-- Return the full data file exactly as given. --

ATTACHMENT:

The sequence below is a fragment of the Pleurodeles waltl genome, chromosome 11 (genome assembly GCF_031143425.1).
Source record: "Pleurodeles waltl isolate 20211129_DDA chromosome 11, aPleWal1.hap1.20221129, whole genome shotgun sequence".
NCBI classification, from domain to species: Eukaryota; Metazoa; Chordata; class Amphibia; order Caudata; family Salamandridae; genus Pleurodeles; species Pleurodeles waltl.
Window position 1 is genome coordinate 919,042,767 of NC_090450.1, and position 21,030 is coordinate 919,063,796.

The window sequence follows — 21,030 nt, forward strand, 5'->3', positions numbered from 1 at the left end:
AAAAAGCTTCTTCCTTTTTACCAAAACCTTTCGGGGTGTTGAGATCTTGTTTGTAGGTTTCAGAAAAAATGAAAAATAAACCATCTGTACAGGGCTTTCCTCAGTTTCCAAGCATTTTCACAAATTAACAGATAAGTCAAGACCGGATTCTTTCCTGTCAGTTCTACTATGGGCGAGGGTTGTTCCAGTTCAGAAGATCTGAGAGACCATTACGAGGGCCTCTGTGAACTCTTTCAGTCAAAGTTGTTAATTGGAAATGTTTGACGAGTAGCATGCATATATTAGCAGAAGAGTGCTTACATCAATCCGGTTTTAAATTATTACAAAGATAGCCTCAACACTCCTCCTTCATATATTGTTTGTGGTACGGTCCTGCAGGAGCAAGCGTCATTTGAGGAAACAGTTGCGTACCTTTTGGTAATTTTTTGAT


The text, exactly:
The sequence below is a fragment of the Pleurodeles waltl genome, chromosome 11 (genome assembly GCF_031143425.1).
Source record: "Pleurodeles waltl isolate 20211129_DDA chromosome 11, aPleWal1.hap1.20221129, whole genome shotgun sequence".
NCBI classification, from domain to species: Eukaryota; Metazoa; Chordata; class Amphibia; order Caudata; family Salamandridae; genus Pleurodeles; species Pleurodeles waltl.
Window position 1 is genome coordinate 919,042,767 of NC_090450.1, and position 21,030 is coordinate 919,063,796.

The window sequence follows — 21,030 nt, forward strand, 5'->3', positions numbered from 1 at the left end:
AAAAAGCTTCTTCCTTTTTACCAAAACCTTTCGGGGTGTTGAGATCTTGTTTGTAGGTTTCAGAAAAAATGAAAAATAAACCATCTGTACAGGGCTTTCCTCAGTTTCCAAGCATTTTCACAAATTAACAGATAAGTCAAGACCGGATTCTTTCCTGTCAGTTCTACTATGGGCGAGGGTTGTTCCAGTTCAGAAGATCTGAGAGACCATTACGAGGGCCTCTGTGAACTCTTTCAGTCAAAGTTGTTAATTGGAAATGTTTGACGAGTAGCATGCATATATTAGCAGAAGAGTGCTTACATCAATCCGGTTTTAAATTATTACAAAGATAGCCTCAACACTCCTCCTTCATATATTGTTTGTGGTACGGTCCTGCAGGAGCAAGCGTCATTTGAGGAAACAGTTGCGTACCTTTTGGTAATTTTTTGAT